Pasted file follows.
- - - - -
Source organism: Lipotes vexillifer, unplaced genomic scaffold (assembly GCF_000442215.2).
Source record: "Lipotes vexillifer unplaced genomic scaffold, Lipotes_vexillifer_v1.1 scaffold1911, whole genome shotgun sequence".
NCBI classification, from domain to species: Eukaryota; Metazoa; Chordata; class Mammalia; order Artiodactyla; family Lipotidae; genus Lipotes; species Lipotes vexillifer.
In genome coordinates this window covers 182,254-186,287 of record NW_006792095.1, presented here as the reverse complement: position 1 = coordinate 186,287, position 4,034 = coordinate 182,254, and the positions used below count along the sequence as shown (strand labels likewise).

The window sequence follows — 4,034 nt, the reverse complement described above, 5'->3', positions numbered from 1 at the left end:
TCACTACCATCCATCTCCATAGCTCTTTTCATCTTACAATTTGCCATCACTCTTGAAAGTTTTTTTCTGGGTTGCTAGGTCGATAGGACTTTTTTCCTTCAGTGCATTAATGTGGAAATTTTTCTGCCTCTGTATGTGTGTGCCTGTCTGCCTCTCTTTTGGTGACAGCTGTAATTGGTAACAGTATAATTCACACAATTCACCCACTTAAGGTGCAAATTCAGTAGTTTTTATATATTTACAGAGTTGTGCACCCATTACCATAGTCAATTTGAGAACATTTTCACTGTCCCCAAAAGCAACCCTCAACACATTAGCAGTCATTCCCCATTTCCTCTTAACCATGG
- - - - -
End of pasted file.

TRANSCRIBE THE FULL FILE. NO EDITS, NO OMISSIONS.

Source organism: Lipotes vexillifer, unplaced genomic scaffold (assembly GCF_000442215.2).
Source record: "Lipotes vexillifer unplaced genomic scaffold, Lipotes_vexillifer_v1.1 scaffold1911, whole genome shotgun sequence".
NCBI classification, from domain to species: Eukaryota; Metazoa; Chordata; class Mammalia; order Artiodactyla; family Lipotidae; genus Lipotes; species Lipotes vexillifer.
In genome coordinates this window covers 182,254-186,287 of record NW_006792095.1, presented here as the reverse complement: position 1 = coordinate 186,287, position 4,034 = coordinate 182,254, and the positions used below count along the sequence as shown (strand labels likewise).

The window sequence follows — 4,034 nt, the reverse complement described above, 5'->3', positions numbered from 1 at the left end:
TCACTACCATCCATCTCCATAGCTCTTTTCATCTTACAATTTGCCATCACTCTTGAAAGTTTTTTTCTGGGTTGCTAGGTCGATAGGACTTTTTTCCTTCAGTGCATTAATGTGGAAATTTTTCTGCCTCTGTATGTGTGTGCCTGTCTGCCTCTCTTTTGGTGACAGCTGTAATTGGTAACAGTATAATTCACACAATTCACCCACTTAAGGTGCAAATTCAGTAGTTTTTATATATTTACAGAGTTGTGCACCCATTACCATAGTCAATTTGAGAACATTTTCACTGTCCCCAAAAGCAACCCTCAACACATTAGCAGTCATTCCCCATTTCCTCTTAACCATGG